Empty shelves greet Minneapolis shoppers

Consumers are paying more for the products that are available as inflation has reached its highest level in nearly 40 years.

Kyle Hooten/Alpha News

Empty shelves are greeting shoppers across the country as the nation continues to grapple with supply chain dysfunction.

At one Minneapolis Target, goods like paper towels and toilet paper were almost completely out of stock this week. There was also a visible shortage of items such as eggs and frozen goods.

“Experts” have blamed the empty-shelf phenomenon on a number of issues, such as worker shortages, increased consumer demand, a truck driver shortage, and port backlogs.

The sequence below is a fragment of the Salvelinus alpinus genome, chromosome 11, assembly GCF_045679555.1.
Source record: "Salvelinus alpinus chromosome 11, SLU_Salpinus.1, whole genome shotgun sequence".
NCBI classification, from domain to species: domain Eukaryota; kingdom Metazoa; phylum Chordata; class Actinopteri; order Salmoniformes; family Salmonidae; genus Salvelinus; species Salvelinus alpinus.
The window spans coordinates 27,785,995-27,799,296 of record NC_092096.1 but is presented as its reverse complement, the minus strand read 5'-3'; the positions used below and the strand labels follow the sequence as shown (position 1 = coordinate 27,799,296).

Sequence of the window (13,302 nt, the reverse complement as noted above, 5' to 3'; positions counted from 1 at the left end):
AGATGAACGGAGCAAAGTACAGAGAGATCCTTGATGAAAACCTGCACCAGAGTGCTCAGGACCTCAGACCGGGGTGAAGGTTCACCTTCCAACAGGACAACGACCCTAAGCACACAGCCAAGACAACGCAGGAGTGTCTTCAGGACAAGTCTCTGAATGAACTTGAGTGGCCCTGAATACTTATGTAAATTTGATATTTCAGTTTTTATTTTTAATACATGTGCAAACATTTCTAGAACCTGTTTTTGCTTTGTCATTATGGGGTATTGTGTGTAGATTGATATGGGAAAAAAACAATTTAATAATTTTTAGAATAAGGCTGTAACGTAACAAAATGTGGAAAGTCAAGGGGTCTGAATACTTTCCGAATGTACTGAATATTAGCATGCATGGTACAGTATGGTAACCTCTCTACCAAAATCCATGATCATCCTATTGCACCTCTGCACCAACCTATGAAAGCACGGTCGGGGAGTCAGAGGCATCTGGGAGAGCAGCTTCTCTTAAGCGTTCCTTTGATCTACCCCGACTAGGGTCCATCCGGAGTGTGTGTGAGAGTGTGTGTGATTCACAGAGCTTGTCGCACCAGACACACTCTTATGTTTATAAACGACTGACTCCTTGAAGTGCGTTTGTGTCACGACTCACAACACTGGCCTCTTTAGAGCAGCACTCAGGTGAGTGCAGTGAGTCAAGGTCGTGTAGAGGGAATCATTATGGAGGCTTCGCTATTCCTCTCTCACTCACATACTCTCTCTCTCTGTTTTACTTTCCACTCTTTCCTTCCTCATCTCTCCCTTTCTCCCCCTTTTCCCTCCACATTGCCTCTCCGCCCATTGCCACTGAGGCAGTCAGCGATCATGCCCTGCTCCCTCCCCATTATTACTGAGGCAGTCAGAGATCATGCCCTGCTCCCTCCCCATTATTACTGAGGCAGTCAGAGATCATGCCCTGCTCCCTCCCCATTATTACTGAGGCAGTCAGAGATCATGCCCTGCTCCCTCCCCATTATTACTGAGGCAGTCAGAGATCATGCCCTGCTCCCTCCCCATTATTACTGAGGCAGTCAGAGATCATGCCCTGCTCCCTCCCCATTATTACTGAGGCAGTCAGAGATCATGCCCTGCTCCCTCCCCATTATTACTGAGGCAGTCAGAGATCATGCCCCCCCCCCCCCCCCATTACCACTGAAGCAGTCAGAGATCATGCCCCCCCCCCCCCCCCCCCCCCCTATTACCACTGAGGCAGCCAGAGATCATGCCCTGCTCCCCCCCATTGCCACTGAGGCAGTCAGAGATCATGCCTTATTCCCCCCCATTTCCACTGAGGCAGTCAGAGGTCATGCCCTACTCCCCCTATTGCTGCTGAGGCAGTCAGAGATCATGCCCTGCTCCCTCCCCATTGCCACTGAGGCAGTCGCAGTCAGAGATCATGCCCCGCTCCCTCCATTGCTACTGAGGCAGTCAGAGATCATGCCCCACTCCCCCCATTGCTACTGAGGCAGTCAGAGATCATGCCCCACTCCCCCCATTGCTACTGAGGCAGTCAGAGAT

Others, such as President Joe Biden, have denied that any sort of crisis exists.

“Earlier this fall, we heard a lot of dire warnings about supply chain problems leading to a crisis around the holidays. So we acted,” Biden said shortly before Christmas. “And the much-predicted crisis didn’t occur. Packages are moving, gifts are being delivered, shelves are not empty.”

But more than 50% of Americans believe the Biden administration has done a “poor” job of handling what they view as a supply chain crisis, according to one poll.

The issue isn’t unique to Minnesota. Congressional candidate Cory Mills posted a video Wednesday of empty shelves at a Whole Foods in Virginia.

Meanwhile, consumers are paying more for the products that are available as inflation has reached its highest level in nearly 40 years.